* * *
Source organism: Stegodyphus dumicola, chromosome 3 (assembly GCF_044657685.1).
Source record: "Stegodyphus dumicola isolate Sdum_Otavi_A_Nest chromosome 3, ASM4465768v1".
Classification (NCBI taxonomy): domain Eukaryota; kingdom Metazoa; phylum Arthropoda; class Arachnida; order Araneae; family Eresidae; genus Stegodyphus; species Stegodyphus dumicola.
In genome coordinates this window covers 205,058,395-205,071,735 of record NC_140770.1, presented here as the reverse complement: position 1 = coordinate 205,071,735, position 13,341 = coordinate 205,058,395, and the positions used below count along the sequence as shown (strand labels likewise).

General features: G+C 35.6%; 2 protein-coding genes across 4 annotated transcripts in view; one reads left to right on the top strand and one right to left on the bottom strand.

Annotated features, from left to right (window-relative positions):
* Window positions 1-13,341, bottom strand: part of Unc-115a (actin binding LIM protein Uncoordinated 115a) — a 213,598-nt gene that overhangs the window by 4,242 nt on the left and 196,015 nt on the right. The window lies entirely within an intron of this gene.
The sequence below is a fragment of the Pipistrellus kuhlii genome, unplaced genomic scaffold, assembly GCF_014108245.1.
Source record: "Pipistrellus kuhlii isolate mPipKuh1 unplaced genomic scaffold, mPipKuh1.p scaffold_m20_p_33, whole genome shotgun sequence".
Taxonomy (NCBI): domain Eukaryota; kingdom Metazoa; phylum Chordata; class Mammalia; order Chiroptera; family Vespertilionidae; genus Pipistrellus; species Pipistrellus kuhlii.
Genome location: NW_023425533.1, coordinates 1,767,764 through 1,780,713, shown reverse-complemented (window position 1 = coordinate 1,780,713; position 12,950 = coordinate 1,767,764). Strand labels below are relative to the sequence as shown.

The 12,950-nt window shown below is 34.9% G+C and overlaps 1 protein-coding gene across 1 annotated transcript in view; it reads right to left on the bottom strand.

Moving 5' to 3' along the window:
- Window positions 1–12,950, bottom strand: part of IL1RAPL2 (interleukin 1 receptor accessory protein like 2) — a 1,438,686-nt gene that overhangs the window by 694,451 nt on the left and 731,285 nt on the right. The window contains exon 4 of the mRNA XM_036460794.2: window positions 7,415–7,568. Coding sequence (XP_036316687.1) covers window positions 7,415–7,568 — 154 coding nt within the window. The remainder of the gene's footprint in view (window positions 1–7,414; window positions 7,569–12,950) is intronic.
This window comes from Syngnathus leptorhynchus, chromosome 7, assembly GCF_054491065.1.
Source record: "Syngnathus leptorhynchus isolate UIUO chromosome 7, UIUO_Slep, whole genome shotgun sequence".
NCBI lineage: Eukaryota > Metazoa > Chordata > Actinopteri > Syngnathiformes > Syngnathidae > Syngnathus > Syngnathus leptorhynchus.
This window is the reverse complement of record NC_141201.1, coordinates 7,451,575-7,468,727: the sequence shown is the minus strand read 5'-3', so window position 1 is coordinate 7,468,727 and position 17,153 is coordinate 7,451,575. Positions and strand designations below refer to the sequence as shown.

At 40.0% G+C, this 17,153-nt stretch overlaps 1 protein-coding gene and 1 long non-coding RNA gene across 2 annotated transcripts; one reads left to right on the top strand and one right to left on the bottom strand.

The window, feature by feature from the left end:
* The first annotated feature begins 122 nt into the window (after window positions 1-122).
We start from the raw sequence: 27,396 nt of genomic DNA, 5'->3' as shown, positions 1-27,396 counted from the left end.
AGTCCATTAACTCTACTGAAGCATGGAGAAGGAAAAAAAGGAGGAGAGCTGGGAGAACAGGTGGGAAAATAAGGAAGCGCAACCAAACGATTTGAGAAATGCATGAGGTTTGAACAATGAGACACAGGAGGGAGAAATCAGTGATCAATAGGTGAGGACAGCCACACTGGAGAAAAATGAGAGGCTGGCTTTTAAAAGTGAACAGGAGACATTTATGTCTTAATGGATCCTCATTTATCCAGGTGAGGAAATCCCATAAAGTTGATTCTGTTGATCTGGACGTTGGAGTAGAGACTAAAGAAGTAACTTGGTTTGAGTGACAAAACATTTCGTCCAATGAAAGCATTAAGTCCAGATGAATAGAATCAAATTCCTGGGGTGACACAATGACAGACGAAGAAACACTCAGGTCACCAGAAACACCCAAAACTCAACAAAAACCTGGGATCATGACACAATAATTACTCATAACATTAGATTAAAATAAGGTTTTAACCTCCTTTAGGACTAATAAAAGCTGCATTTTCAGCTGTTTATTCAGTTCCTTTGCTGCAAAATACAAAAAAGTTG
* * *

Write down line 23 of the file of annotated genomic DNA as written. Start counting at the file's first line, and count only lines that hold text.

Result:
AGTCCATTAACTCTACTGAAGCATGGAGAAGGAAAAAAAGGAGGAGAGCTGGGAGAACAGGTGGGAAAATAAGGAAGCGCAACCAAACGATTTGAGAAATGCATGAGGTTTGAACAATGAGACACAGGAGGGAGAAATCAGTGATCAATAGGTGAGGACAGCCACACTGGAGAAAAATGAGAGGCTGGCTTTTAAAAGTGAACAGGAGACATTTATGTCTTAATGGATCCTCATTTATCCAGGTGAGGAAATCCCATAAAGTTGATTCTGTTGATCTGGACGTTGGAGTAGAGACTAAAGAAGTAACTTGGTTTGAGTGACAAAACATTTCGTCCAATGAAAGCATTAAGTCCAGATGAATAGAATCAAATTCCTGGGGTGACACAATGACAGACGAAGAAACACTCAGGTCACCAGAAACACCCAAAACTCAACAAAAACCTGGGATCATGACACAATAATTACTCATAACATTAGATTAAAATAAGGTTTTAACCTCCTTTAGGACTAATAAAAGCTGCATTTTCAGCTGTTTATTCAGTTCCTTTGCTGCAAAATACAAAAAAGTTG